Ref#V-1648 | Description
A royal French Louis XVI style ormolu-mounted veneer and marquetry inlaid China Cabinet after the model by Frédéric Durand et Fils, based on a model by Martin Carlin, Paris, Last Quarter 19th Century,
Crested with ormolu ornamented concave sides crown flanked with ormolu pine cones above an apron bordered with reeded pattern ormolu trim to the top and foliate ormolu trim to the bottom and adorned with three pierced interlaced swaged loose ribbon-tied laurel garlands above a breakfront body of three glazed ormolu filet bordered three-quarter doors with central protruding door, all have foliate ormolu keyhole escutcheon open to two glazed shelves with velvet fabric capitonné back.
The lower quarter sans traverse veneer inlaid and designed with naturalistic flowers marquetry patterns decorated with hung with ormolu blossoming pendant garlands. The sides are similarly decorated.
The corners with astonishing gilt-ormolu turned fluted colonnettes angle supports called "chinoises" surmounted with circular corner with an ormolu laurel leaf and same design continued underneath, all over an arbalette shaped apron adorned with Egg-and-dart pattern ormolu trim and centered with an ormolu ribboned-shape blossoming floral wreath and raised on ormolu mounted four toupie feet. The royal finish piece is a part of a dining set.
Frédéric Louis Durand & Fils:
Gervais Durand was born in Paris on July 30, 1839. After 1870 he was a cabinet maker rue de la Cerisaie, number 12. He was so successful that in 1878 he had to move to another location, 23 rue Beautreillis. He won the silver medal at the world fair in 1889. Durand was both draughtsman and carpenter for his style furniture. He created beautiful copies of the great 18th century designers. In 1898 the company settled in the Hotel de Sully located 62 rue Saint-Antoine. In 1902, Gervais partnered with his son under the name “Durand et Fils” (Durand and Son). His son Frédéric Louis (1874-1933) took over the company when his father died in 1920. He himself partnered with his own son Pierre until the company closed out in 1933.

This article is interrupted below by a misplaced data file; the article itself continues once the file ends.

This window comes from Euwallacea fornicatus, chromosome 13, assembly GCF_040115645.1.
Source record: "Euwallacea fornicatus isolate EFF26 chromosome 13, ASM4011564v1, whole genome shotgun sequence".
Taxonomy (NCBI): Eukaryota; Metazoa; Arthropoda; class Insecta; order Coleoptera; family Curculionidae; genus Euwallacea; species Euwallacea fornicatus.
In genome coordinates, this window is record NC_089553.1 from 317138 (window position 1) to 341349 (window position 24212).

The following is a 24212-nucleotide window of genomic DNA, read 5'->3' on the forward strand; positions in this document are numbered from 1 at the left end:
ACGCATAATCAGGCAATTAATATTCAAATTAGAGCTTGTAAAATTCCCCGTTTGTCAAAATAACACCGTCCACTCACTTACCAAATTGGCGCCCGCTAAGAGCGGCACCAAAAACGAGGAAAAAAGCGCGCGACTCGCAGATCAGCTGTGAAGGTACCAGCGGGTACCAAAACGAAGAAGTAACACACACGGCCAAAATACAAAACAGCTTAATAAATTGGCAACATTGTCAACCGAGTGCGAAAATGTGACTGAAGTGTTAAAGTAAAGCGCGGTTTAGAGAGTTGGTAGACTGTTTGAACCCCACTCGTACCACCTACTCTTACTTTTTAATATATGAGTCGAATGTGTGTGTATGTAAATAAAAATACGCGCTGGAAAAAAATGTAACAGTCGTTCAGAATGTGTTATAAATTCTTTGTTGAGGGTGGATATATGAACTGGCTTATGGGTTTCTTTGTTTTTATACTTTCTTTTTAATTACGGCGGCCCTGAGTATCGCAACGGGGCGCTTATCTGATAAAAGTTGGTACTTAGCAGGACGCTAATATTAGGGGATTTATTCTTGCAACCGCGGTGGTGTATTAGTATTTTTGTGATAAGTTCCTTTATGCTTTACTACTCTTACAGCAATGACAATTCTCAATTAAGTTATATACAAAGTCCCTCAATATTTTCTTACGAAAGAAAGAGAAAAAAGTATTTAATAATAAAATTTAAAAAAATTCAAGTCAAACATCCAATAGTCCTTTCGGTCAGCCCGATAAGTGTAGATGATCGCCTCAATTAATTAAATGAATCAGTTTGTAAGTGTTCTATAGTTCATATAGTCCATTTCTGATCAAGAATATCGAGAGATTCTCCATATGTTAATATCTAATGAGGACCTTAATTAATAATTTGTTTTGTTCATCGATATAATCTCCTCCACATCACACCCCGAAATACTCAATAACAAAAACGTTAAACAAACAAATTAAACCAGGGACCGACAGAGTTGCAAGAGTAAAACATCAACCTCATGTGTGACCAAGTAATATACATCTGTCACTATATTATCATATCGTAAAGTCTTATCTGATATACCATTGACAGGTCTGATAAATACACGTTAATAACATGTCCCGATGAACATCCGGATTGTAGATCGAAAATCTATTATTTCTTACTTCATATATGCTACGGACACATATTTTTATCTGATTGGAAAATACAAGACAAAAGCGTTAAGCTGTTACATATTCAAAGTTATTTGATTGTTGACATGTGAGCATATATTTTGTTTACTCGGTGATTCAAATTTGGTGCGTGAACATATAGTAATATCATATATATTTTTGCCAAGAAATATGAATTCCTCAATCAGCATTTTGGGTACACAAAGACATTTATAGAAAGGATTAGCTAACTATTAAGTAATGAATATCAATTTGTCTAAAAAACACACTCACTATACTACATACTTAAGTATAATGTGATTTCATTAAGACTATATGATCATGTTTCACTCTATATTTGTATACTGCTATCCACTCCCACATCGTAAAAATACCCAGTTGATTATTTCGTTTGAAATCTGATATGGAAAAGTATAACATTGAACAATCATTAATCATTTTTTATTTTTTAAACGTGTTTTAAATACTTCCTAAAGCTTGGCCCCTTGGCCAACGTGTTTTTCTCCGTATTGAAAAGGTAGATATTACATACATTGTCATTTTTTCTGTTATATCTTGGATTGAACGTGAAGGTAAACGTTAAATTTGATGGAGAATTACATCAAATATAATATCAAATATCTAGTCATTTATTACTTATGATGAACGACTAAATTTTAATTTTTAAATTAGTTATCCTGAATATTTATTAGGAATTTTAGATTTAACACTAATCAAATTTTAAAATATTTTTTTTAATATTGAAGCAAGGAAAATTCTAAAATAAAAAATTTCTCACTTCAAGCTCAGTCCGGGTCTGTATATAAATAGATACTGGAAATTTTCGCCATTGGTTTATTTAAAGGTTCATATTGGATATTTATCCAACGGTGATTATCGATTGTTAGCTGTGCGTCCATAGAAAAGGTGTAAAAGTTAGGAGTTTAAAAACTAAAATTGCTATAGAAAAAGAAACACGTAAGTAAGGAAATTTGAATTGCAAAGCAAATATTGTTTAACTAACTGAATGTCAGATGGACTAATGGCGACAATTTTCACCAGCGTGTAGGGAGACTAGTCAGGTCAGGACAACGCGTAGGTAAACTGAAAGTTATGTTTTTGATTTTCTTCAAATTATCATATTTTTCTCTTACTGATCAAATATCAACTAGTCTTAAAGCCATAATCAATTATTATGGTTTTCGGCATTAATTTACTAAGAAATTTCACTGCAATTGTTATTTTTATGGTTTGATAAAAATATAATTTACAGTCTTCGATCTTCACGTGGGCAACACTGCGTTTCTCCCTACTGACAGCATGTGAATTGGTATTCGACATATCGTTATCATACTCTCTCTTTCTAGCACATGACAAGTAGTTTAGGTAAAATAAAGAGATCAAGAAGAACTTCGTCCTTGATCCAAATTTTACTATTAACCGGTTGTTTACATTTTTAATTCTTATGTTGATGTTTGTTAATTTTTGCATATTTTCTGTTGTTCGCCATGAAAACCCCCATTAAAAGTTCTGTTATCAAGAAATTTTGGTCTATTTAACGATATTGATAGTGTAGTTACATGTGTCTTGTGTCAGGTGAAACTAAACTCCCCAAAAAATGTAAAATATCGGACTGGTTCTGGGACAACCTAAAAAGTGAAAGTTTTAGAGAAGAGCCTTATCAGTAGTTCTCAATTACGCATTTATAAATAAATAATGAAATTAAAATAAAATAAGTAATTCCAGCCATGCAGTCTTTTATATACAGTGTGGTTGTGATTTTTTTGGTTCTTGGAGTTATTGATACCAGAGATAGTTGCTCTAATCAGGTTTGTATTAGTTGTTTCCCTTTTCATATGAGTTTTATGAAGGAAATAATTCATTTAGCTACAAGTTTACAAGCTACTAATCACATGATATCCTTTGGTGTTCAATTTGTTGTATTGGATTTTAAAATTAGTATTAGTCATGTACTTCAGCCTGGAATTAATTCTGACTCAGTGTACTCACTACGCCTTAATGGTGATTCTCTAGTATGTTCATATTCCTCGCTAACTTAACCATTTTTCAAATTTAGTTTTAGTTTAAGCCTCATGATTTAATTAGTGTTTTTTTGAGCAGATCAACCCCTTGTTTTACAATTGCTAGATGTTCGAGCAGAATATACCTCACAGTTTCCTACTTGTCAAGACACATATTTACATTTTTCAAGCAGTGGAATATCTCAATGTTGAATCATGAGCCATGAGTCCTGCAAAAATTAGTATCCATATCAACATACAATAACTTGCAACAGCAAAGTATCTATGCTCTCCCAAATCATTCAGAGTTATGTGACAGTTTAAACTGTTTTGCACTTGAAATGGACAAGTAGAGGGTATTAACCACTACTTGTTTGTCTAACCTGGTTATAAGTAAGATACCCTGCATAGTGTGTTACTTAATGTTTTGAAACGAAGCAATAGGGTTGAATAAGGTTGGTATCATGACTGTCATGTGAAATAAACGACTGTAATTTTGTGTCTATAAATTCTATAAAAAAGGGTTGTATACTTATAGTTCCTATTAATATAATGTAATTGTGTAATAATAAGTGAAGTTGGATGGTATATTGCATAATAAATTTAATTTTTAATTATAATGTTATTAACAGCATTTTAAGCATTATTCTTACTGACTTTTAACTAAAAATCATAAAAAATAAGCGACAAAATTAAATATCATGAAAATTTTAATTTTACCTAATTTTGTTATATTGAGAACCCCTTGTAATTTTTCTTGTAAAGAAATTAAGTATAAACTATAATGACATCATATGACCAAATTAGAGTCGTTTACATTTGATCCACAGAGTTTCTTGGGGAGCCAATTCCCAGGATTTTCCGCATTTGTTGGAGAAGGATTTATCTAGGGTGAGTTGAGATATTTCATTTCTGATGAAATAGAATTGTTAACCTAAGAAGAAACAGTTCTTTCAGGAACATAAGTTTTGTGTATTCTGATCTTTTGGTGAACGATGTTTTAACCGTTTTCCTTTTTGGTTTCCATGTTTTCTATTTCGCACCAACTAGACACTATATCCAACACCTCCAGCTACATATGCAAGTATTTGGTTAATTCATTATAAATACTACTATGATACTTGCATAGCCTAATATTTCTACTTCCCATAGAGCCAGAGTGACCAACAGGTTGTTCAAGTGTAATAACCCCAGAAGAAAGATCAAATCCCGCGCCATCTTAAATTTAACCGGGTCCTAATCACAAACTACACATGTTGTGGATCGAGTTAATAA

Martin Carlin was born in Germany and emigrated to Paris to become an ébéniste. He settled there with other German and Flemish craftsmen and took employment in the workshop of Jean-François Oeben, whose sister he married. Inventories made after Carlin's death show that the ébéniste and his wife lived modestly in a five-room apartment in the Faubourg Saint-Antoine, an unfashionable quarter of Paris, with simple furniture, a few pastel portraits, and a black lacquer clock. Few of Carlin's wealthy clientele would have cared to venture into this area, and Carlin thus sold his works exclusively to middlemen such as the marchands-merciers Simon-Philippe Poirier and Dominique Daguerre.
Carlin was particularly known for his furniture decorated with Sèvres porcelain plaques, which he began to make in 1765, following designs supplied by the dealer Poirier. Although he made a certain number of larger pieces, secrétaires, tables, and commodes, Carlin's most popular works were small, portable, and extremely elegant items such as small tables, music stands, and jewel cabinets. A master of the Neoclassical style, he also produced works set with lacquer panels and veneers of mahogany.
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